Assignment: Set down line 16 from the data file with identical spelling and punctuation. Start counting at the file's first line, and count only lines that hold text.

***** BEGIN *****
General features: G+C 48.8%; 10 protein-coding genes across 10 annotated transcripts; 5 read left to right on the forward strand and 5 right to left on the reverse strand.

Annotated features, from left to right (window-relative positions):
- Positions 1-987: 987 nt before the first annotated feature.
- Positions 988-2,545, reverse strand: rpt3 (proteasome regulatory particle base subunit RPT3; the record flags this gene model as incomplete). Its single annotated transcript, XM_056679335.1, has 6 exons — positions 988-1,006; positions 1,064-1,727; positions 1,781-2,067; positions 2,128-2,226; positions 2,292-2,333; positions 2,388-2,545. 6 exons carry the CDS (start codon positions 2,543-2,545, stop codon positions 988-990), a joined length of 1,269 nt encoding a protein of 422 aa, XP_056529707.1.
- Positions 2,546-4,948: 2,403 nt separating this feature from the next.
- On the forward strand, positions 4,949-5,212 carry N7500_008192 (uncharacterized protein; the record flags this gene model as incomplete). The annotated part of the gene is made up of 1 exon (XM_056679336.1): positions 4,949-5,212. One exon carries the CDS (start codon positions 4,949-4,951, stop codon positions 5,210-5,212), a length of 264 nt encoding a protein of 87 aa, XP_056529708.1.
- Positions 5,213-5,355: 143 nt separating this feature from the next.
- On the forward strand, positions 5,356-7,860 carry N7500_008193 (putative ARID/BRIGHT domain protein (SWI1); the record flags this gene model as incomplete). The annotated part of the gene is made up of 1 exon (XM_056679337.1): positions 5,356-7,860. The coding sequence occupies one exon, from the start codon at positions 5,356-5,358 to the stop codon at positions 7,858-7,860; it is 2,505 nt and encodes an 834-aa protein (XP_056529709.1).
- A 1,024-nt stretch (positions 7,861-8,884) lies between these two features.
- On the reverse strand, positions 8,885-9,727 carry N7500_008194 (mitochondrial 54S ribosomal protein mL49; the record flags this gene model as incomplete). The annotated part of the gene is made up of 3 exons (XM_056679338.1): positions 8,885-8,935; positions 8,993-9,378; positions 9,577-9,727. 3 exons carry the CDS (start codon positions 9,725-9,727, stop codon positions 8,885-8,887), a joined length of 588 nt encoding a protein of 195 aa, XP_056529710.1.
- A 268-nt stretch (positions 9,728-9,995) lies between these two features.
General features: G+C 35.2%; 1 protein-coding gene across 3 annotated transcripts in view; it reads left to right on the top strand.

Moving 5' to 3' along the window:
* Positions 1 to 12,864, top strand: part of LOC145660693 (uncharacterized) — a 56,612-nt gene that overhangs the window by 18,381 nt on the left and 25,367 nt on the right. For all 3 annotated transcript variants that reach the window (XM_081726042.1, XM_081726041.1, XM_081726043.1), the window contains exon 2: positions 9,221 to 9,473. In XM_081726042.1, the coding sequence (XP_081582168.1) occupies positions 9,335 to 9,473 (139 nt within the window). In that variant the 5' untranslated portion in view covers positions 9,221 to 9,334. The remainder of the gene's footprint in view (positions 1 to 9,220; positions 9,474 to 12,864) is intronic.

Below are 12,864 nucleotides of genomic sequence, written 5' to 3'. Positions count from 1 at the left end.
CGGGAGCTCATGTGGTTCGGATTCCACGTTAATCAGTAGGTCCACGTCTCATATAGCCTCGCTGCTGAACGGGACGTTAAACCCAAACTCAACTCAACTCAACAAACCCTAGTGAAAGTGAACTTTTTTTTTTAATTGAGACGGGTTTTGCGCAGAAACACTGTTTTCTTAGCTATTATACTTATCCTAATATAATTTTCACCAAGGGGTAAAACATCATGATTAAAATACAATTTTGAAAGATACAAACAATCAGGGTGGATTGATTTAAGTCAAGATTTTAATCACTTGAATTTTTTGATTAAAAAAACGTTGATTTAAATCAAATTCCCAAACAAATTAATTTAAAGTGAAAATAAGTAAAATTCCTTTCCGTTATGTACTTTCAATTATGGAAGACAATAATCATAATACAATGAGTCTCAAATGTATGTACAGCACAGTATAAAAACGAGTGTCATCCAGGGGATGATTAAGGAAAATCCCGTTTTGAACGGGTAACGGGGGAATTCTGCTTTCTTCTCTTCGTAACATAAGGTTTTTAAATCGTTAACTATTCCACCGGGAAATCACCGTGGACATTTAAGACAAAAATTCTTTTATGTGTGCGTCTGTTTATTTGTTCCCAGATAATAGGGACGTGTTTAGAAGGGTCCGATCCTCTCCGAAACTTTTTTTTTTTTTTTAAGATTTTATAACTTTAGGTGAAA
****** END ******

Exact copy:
CGGGAGCTCATGTGGTTCGGATTCCACGTTAATCAGTAGGTCCACGTCTCATATAGCCTCGCTGCTGAACGGGACGTTAAACCCAAACTCAACTCAACTCAACAAACCCTAGTGAAAGTGAACTTTTTTTTTTAATTGAGACGGGTTTTGCGCAGAAACACTGTTTTCTTAGCTATTATACTTATCCTAATATAATTTTCACCAAGGGGTAAAACATCATGATTAAAATACAATTTTGAAAGATACAAACAATCAGGGTGGATTGATTTAAGTCAAGATTTTAATCACTTGAATTTTTTGATTAAAAAAACGTTGATTTAAATCAAATTCCCAAACAAATTAATTTAAAGTGAAAATAAGTAAAATTCCTTTCCGTTATGTACTTTCAATTATGGAAGACAATAATCATAATACAATGAGTCTCAAATGTATGTACAGCACAGTATAAAAACGAGTGTCATCCAGGGGATGATTAAGGAAAATCCCGTTTTGAACGGGTAACGGGGGAATTCTGCTTTCTTCTCTTCGTAACATAAGGTTTTTAAATCGTTAACTATTCCACCGGGAAATCACCGTGGACATTTAAGACAAAAATTCTTTTATGTGTGCGTCTGTTTATTTGTTCCCAGATAATAGGGACGTGTTTAGAAGGGTCCGATCCTCTCCGAAACTTTTTTTTTTTTTTTAAGATTTTATAACTTTAGGTGAAA